The Academy of Natural Sciences of Drexel University has a new traveling exhibit, Dinosaurs Unearthed, which opened to the public Oct. 12. The exhibit features 12 animatronic dinosaurs, not including the Tyrannosaurus rex outside the building. There are also more than a dozen fossil casts as well as interactive stations. Admission to the museum is free to members of the Drexel community with a valid DragonCard, though there is a separate $3 admission fee for the exhibit, which is located near the Butterfly Room.
The dinosaurs, designed by the eponymous company, use a combination of custom mechanical technology and a joint system that allows for realistic movement. Some of the dinosaurs have both fossil specimens and animatronic models. There are buttons that visitors can use to make the models move.
“It was a pleasure to work with [Dinosaurs Unearthed],” Director of Exhibits Jennifer Sontchi said.
Setting up the exhibit was an undertaking the size of the dinosaurs themselves. According to Sontchi, it took 13 people six days to set up the creatures, which came in five containers weighing 20,000 pounds each. The T. rex outside is 26,000 pounds by itself and is 40 feet long. The group used more than 45,000 pounds of rented equipment.
The exhibit features more than just moving machines. There is a size chart that visitors can use to compare their height to that of various species. Several hands-on sites allow people to feel fossils and to go on a simulated dig. In the next few days, five iPads will be installed that will let guests spin a three-dimensional model of the dinosaurs as well as hatch an egg.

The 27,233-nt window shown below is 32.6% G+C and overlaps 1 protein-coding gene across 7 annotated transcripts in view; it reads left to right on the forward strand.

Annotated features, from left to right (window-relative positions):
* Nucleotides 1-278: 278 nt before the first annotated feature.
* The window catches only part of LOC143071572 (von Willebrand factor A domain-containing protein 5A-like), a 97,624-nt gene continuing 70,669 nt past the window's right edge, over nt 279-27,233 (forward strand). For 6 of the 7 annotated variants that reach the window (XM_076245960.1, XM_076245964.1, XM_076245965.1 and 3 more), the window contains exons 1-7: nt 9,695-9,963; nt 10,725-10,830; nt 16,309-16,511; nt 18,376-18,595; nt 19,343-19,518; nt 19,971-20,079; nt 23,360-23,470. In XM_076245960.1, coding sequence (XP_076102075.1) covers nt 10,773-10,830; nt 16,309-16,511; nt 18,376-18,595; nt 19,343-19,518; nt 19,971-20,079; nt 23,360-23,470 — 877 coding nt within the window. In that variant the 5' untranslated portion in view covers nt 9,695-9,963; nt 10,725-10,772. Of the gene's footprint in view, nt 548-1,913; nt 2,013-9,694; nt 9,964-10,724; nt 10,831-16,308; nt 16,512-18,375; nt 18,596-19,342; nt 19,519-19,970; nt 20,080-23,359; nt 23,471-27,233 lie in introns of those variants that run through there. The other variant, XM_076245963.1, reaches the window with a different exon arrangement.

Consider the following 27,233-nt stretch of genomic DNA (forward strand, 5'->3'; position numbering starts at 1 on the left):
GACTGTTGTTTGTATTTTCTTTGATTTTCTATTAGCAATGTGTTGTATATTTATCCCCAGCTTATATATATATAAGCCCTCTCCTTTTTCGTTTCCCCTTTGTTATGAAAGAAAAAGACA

Staff at the Academy hope that visitors soak it all in. “[I want people] to be happy they came, [but I also] want them to ask questions [either online] when they get home [or] the docents,” Ted Daeschler, the associate curator of vertebrate zoology at the Academy and an associate professor at Drexel, said.
“There’s a ton of information,” Sontchi said. “We don’t usually do this kind of thing, but the flesh-out dinosaurs help kids make a connection.”
Visitors to the exhibit, assuming they aren’t paleontologists or dinosaur enthusiasts, will be in for a few surprises. The general concept of dinosaurs is that of cold-blooded reptiles covered in scales, but recent discoveries have challenged this. For example, the growth rates of theropods (carnivores from the Cretaceous Period, which lasted from 145 to 66 million years ago) were like those of warm-blooded creatures. They also had feathers during some life stages. Small predatory dinosaurs and 90 percent of modern birds share behaviors, such as males of the species guarding and brooding eggs.
“[Dinosaurs Unearthed] certainly tried to incorporate the latest ideas, specifically as [they] relate to feathers and protofeathers. But we have to keep in the back of our minds that these are still best guesses,” Daeschler said.
When discussing the exhibit, Sontchi pointed out that if peacocks lived tens of millions of years ago, we would never guess their vibrant colors.
Still, the exhibit claims that current research is part of the second great age of dinosaur discoveries; although there are fewer big discoveries, technology allows us to learn their coloration, behaviors and anatomy.
“With technology, we can figure out color, texture, what the horns were like,” Daeschler continued. “What’s fun about paleontology, and really any science, is that we’re learning new ways to study it.”
The exhibit will be open to visitors until March 30, 2014.